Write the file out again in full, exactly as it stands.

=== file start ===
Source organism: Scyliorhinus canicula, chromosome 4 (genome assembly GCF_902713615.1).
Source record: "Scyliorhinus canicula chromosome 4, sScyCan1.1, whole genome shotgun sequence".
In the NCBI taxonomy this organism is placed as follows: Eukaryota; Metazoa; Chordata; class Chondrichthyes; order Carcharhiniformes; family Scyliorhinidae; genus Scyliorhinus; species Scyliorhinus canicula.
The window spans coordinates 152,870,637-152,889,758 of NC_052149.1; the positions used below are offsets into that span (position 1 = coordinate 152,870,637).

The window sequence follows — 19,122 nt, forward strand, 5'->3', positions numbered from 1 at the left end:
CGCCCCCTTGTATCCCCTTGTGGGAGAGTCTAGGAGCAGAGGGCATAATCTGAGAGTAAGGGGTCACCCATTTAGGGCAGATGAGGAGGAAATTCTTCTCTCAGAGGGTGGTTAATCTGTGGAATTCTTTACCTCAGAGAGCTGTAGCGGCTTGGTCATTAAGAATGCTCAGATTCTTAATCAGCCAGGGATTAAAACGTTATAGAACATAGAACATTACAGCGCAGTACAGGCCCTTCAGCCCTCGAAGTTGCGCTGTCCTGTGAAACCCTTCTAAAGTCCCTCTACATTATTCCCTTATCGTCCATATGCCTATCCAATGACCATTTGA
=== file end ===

Source organism: Scyliorhinus canicula, chromosome 4 (genome assembly GCF_902713615.1).
Source record: "Scyliorhinus canicula chromosome 4, sScyCan1.1, whole genome shotgun sequence".
In the NCBI taxonomy this organism is placed as follows: Eukaryota; Metazoa; Chordata; class Chondrichthyes; order Carcharhiniformes; family Scyliorhinidae; genus Scyliorhinus; species Scyliorhinus canicula.
The window spans coordinates 152,870,637-152,889,758 of NC_052149.1; the positions used below are offsets into that span (position 1 = coordinate 152,870,637).

The window sequence follows — 19,122 nt, forward strand, 5'->3', positions numbered from 1 at the left end:
CGCCCCCTTGTATCCCCTTGTGGGAGAGTCTAGGAGCAGAGGGCATAATCTGAGAGTAAGGGGTCACCCATTTAGGGCAGATGAGGAGGAAATTCTTCTCTCAGAGGGTGGTTAATCTGTGGAATTCTTTACCTCAGAGAGCTGTAGCGGCTTGGTCATTAAGAATGCTCAGATTCTTAATCAGCCAGGGATTAAAACGTTATAGAACATAGAACATTACAGCGCAGTACAGGCCCTTCAGCCCTCGAAGTTGCGCTGTCCTGTGAAACCCTTCTAAAGTCCCTCTACATTATTCCCTTATCGTCCATATGCCTATCCAATGACCATTTGA